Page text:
Yes, I agree with OlderDan. It seems you are doing it much more complicated than it has to be. The system consisting of a the spring and mass will reach equilibrium when forces are equal. That means that the weight of the mass will be equal to the force of the spring pushing upwards. If you have the mass of the block, then you have the weight, then solve the spring force equation for x. Subtract from your intial starting point to get the rise.

I tried doing that too. Is this what you mean
-kx = mg
x=mg/-k
using this i get x=-7cm, which would mean the block moves up 13cm right? This was my initial answer to the problem but that was wrong too.

random__ said:
I tried doing that too. Is this what you mean
-kx = mg
x=mg/-k
using this i get x=-7cm, which would mean the block moves up 13cm right? This was my initial answer to the problem but that was wrong too.

Yes. -7cm means you are starting 13cm below and you will go 13 cm above so you move 26 cm. It's the same answer you keep getting within the round off. Either you have interpreted the problem wrong, or the answer you have been given is wrong. It happens now and then.

What I"ve put above is the question word for word from the online tutorial. I don't think the correct answer according to the online tut would be wrong as this is an assessment item. Is there any other way this question can be interpretted?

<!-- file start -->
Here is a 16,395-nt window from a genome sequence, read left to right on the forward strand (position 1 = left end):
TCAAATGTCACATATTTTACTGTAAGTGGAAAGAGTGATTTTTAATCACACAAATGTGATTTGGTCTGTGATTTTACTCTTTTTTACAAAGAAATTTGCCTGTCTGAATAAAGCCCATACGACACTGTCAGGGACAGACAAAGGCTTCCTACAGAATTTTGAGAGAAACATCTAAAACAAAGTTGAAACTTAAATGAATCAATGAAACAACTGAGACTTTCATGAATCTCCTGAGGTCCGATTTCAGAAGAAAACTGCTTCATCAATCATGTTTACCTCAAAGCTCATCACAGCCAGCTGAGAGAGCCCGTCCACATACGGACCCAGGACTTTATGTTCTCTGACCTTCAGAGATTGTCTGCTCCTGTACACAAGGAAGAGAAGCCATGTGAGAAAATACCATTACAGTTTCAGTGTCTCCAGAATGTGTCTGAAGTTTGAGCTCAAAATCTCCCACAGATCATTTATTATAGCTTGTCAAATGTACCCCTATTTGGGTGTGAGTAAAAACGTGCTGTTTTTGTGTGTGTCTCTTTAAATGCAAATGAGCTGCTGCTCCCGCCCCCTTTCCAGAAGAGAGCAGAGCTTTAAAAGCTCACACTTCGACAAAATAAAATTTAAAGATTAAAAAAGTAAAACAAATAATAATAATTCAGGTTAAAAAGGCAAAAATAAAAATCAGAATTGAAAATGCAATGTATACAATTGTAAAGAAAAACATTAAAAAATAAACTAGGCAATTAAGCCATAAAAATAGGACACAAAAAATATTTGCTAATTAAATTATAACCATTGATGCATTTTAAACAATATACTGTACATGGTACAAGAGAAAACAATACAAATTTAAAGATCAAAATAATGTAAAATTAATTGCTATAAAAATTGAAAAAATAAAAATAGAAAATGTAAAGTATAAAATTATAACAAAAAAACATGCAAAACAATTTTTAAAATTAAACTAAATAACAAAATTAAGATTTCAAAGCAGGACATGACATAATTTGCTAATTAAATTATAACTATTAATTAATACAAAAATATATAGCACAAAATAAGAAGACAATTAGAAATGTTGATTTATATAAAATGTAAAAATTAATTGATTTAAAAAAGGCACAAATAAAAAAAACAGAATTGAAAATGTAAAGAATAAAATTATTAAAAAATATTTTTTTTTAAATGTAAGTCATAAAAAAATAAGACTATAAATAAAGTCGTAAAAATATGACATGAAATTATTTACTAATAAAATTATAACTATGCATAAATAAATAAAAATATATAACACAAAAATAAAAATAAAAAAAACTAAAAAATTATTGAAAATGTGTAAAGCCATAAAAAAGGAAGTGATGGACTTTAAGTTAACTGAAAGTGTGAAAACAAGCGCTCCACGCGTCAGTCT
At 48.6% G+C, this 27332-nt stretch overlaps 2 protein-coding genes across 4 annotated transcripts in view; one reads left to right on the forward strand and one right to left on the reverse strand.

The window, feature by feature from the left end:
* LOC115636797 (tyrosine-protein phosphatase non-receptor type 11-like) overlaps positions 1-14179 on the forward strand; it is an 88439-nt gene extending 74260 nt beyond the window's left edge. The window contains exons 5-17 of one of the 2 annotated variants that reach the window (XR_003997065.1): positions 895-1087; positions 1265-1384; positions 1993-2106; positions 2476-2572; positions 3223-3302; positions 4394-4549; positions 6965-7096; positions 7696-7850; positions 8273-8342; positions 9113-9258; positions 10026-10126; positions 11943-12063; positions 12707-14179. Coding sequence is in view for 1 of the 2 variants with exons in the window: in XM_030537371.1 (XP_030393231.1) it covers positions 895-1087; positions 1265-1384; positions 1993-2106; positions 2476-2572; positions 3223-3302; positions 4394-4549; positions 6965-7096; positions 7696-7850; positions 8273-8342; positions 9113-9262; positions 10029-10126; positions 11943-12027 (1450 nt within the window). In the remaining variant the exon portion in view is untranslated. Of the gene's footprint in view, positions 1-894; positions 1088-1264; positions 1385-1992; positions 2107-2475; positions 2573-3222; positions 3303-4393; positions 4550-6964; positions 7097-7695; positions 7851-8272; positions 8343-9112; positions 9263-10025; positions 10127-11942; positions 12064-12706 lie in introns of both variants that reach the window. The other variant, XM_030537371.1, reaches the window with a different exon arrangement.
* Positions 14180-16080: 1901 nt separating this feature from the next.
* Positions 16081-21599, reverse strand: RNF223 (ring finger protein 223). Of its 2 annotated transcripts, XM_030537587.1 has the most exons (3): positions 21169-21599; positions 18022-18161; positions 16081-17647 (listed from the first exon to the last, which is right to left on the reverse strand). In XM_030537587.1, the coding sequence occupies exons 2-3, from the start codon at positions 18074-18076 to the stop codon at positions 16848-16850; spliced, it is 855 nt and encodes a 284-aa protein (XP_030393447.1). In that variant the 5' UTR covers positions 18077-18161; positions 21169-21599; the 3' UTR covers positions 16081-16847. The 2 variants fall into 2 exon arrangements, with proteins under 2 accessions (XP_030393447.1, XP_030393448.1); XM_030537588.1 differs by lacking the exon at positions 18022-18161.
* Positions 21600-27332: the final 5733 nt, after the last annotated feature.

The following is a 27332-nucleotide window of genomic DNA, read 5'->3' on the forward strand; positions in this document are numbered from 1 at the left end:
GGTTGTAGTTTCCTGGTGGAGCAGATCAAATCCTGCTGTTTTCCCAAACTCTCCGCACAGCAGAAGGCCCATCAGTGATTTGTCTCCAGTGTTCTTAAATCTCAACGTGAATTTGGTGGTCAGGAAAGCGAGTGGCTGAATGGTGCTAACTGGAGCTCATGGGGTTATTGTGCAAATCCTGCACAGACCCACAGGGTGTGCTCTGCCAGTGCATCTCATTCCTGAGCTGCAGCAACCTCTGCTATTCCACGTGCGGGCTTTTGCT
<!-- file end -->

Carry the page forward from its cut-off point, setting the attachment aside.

random__ said:
What I"ve put above is the question word for word from the online tutorial. I don't think the correct answer according to the online tut would be wrong as this is an assessment item. Is there any other way this question can be interpretted?

Yes there is. Sorry for not catching it sooner. The 4 kg mass is PLACED on top of the spring, not attached to the spring, as I had assumed when thinking about this earlier. That makes a whole lot of difference.

can you please elaborate on how this would affect the calculations because I don't see it? thanks

Is there an answer that is around 7? To two significant figures, I came up with 6.54 cm. It asked how far above the initial point will the block rise, so you can ignore any negative signs or adding to initial value of displacement